How do I think? - Je ne sais pas!
Speaker: Andrew Brown
Time: 10:30, Wednesday
How do we decide if a desperately needed but problematic release can go live?
How do we decide if we have done enough testing, or which parts can safely be skipped?
Why do we worry about unimportant things, whilst ignoring things that are vital?
The way we think and decide is central to how we run every aspect of testing, yet we have little understanding of how we actually think.
In this tutorial we discover how we think, a process very different from how we believe we think! We examine situations where we are rational, and other situations where we are highly irrational. We discover triggers that switch us from rational to irrational thought, drivers from our evolutionary past responsible for those triggers, and benefits and risks we face from switching to irrational thinking.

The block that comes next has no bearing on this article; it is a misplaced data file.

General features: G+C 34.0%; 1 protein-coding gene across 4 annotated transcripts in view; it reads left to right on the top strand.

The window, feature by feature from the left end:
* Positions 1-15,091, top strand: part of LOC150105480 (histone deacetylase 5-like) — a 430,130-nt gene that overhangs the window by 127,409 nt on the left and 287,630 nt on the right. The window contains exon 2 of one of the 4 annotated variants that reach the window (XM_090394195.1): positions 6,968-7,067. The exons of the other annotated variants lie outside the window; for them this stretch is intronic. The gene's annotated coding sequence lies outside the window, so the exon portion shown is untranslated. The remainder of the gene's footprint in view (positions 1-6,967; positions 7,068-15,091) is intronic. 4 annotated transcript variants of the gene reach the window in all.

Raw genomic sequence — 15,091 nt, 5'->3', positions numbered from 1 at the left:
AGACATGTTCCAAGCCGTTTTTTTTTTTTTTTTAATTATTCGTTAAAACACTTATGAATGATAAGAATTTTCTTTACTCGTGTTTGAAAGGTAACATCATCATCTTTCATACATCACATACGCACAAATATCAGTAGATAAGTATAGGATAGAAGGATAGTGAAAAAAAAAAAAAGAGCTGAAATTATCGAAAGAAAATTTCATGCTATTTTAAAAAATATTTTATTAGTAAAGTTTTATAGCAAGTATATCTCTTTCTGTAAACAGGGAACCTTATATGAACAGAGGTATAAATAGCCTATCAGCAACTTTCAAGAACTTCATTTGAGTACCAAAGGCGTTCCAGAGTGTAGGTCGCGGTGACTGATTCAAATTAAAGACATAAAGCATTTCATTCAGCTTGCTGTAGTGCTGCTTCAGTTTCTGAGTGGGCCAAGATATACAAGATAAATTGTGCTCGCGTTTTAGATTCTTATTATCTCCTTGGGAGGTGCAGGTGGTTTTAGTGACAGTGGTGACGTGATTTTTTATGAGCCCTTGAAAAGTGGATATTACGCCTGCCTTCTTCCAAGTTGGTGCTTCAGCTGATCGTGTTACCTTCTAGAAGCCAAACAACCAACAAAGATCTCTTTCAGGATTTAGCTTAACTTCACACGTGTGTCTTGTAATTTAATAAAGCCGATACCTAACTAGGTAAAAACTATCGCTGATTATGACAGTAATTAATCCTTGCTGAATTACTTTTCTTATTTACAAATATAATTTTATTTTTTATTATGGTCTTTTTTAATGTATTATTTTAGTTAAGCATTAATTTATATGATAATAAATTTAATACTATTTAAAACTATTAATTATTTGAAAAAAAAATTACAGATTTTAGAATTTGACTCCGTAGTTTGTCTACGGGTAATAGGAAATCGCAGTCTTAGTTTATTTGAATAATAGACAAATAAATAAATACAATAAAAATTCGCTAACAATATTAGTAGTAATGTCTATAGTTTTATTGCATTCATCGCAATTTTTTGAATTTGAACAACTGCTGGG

We start with a question highly relevant to testing – Why do many projects drift into risk seeking behaviour, often to the detriment of both project and organisation? This behaviour is unexpected – rational thought predicts we should not behave this way. We run experiments to reveal systematic inconsistencies in our decision making unaccounted for by any rational model. We then explore how the Nobel-prize winning Prospect Theory can explain these inconsistencies.
Although Prospect Theory can predict situations where we will be irrational, it does not explain why we become irrational. For this, we run experiments from Evolutionary Psychology to discover how the risk seeking behaviour observed under certain project conditions is triggered by a survival response to periods of food scarcity during our evolutionary past.
In other words, we take extra risks on projects today because our ancestors went hungry.
We use other examples of adaptive solutions to evolutionary problems to illuminate puzzling modern conundrums and finish by demonstrating that if we wish to understand how we make decisions on testing projects, we must first understand the thinking processes that enabled our ancestors to survive.